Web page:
Tagged: “The Forgiving Life”

Forgiveness Research Tools Flying Out the Door and Around the World

When The Christian Science Monitor called him “the father of forgiveness research” nearly 20 years ago (Dec. 19, 2002), Dr. Robert Enright, a University of Wisconsin-Madison educational psychology professor, had just completed what the news organization called “the first study ever to show a cause-and-effect finding regarding physical health. . . and forgiveness.”

Today, as Dr. Enright nudges close to 37 years of forgiveness study and interventions, his research tools and techniques have become the preferred instruments of social scientists and researchers around the world. To stimulate even further growth in the burgeoning field, the forgiveness pioneer is giving his research tools away at no cost and with no strings attached.

On April 20 of this year, Dr. Enright announced that the non-profit educational organization he founded–the International Forgiveness Institute (IFI)–would provide his highly regarded scientific research tools absolutely free to any forgiveness researcher who requested them. In just the four months since then, the IFI has received and fulfilled orders for 252 copies of his individual tool documents from researchers in 21 foreign countries and 27 US states.

The free research tools available from the IFI and the number of copies distributed since April include:

  • The Enright Self-Forgiveness Inventory (ESFI) – 76 Requests
    This measure is based on the conceptualization of forgiveness as a moral virtue. The ESFI is a 30-item scale featuring six subscales with five items each. Five additional items at the end of the scale allow for measurement of Pseudo Self-Forgiveness (PSF). Although several competing self-forgiveness measures exist, Dr. Enright’s is the only one that captures the idea that self-forgiveness is a moral virtue that includes behavior toward the self.
  • The Enright Forgiveness Inventory-30 (EFI-30) – 85 Requests
    This tool is a shorter version of the Enright Forgiveness Inventory for Adults that has become the interpersonal forgiveness measure of choice for research professionals in the U.S. and abroad since its development in 1995. The EFI-30 reduces the number of items from 60 to 30 for the purpose of a more practical assessment of this construct. Data from the United States were used in the creation of the new measure and applied to seven nations: Austria, Brazil, Israel, Korea, Norway, Pakistan, and Taiwan to develop its psychometric validation.
  • The Enright Group Forgiveness Inventory (EGFI) – 44 Requests
    The EGFI has 56 items across seven subscales with each subscale having eight items. Those subscales measure a group’s motivation and values regarding forgiveness, peace, and friendliness toward the other group. The instrument is a valuable tool that could enhance peace efforts in the world. The EGFI was validated and published earlier this year by Dr. Enright and a team of 16 international researchers who collected data from 595 study participants in three different geographic and cultural settings of the world—China and Taiwan, Slovenia, and the US.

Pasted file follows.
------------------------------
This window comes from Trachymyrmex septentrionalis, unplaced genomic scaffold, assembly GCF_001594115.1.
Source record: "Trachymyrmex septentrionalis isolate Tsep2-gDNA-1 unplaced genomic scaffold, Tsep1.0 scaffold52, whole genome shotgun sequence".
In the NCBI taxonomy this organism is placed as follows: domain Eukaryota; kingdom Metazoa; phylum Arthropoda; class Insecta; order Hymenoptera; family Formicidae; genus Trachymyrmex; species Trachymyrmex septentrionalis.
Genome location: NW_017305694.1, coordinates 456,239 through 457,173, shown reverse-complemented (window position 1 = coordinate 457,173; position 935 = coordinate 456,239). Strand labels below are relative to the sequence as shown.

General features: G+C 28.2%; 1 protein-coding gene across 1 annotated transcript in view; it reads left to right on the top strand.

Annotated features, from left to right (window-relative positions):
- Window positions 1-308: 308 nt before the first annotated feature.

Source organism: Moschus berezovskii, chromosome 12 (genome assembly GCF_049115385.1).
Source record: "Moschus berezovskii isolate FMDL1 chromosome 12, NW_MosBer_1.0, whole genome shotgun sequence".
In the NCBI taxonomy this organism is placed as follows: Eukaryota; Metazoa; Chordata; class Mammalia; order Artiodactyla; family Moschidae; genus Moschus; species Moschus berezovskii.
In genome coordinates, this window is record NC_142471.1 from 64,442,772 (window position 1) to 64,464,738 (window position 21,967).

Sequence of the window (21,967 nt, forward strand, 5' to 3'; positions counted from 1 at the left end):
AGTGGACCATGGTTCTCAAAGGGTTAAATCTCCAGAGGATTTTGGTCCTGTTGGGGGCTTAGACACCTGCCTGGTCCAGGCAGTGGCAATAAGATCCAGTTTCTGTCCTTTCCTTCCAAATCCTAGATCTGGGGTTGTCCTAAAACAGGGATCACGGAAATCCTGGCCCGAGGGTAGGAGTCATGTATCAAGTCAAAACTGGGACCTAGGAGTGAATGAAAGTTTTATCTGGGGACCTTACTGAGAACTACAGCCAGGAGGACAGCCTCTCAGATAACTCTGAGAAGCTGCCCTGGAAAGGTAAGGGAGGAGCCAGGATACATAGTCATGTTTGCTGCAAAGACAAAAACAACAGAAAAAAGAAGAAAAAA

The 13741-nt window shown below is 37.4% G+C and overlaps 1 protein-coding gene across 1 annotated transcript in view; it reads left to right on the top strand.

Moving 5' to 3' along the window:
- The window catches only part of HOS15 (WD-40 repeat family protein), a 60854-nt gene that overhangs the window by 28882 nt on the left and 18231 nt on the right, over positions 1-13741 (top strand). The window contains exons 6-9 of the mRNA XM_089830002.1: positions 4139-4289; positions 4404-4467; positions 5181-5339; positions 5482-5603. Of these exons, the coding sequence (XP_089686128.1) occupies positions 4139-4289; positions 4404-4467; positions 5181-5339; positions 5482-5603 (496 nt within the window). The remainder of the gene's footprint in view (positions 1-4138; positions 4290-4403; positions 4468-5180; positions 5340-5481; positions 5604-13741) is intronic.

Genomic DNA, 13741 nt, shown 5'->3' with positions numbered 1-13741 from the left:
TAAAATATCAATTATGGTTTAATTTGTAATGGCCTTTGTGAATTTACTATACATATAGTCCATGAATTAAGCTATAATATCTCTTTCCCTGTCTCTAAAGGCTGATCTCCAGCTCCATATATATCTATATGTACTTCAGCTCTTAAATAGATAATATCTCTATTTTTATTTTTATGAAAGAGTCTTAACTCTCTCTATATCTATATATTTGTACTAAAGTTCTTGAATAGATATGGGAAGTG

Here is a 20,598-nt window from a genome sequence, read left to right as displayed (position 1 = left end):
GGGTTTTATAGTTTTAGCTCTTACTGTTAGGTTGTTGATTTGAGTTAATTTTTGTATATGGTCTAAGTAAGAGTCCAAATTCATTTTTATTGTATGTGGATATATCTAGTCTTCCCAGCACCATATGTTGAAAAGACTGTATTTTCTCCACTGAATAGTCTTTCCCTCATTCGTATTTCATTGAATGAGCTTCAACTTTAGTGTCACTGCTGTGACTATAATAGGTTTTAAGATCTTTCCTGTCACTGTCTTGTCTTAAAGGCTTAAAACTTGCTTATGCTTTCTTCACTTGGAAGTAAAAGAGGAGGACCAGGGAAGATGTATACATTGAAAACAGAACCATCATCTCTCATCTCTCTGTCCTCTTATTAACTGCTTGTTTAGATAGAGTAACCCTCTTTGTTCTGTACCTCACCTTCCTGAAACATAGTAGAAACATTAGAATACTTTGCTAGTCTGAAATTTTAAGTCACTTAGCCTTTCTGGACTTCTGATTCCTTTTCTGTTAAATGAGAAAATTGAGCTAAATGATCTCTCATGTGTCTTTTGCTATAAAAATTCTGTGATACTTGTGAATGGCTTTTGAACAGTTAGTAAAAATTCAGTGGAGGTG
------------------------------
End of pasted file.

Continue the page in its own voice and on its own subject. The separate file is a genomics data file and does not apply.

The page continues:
• The Enright Forgiveness Inventory for Children (EFI-C) – 47 Requests
    The EFI-C is an objective measure of the degree to which a child forgives another who has hurt him or her deeply and unfairly. It is a 30-item scale similar to the 60-item adult version and is presented orally to very young children and in writing to those who can read well. Thanks to a researcher in Pakistan, the EFI-C is now available in the Urdu language—the native language of an estimated 230 million people, primarily in South Asia.

“Making these tools available to researchers at no cost is one way to grow the repository of forgiveness knowledge,” Dr. Enright explained. “This area of moral development has produced significant advancements in the areas of education, medical treatment, and therapy, so why not encourage others to help expand that information base?”


“There’s no getting around it – forgiveness is good for you and holding a grudge is not.”
-The Christian Science Monitor


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Keeping Anne Gallagher’s Memory and Work Alive

On this date eight years ago, and with a heavy heart, I posted the obituary below on a peace hero of Northern Ireland, Anne Gallagher. 
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In that tribute, I vowed to keep Anne’s life-giving work alive and this post is one small indication of that promise. I am pleased to report that our forgiveness education work in Northern Ireland has continued. We are entering our 20th year of such service to the educators in that land. This all started through Anne’s tireless efforts and passion for peace in her homeland.
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Anne, I hope you are pleased with what we have done on the path which you started to walk so long ago.
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Robert


In Memoriam: Anne Gallagher, Seeds of Hope

It is with deep sadness that we announce the passing of a true patriot for peace, Anne Gallagher of Dublin, Ireland (August 7, 2013).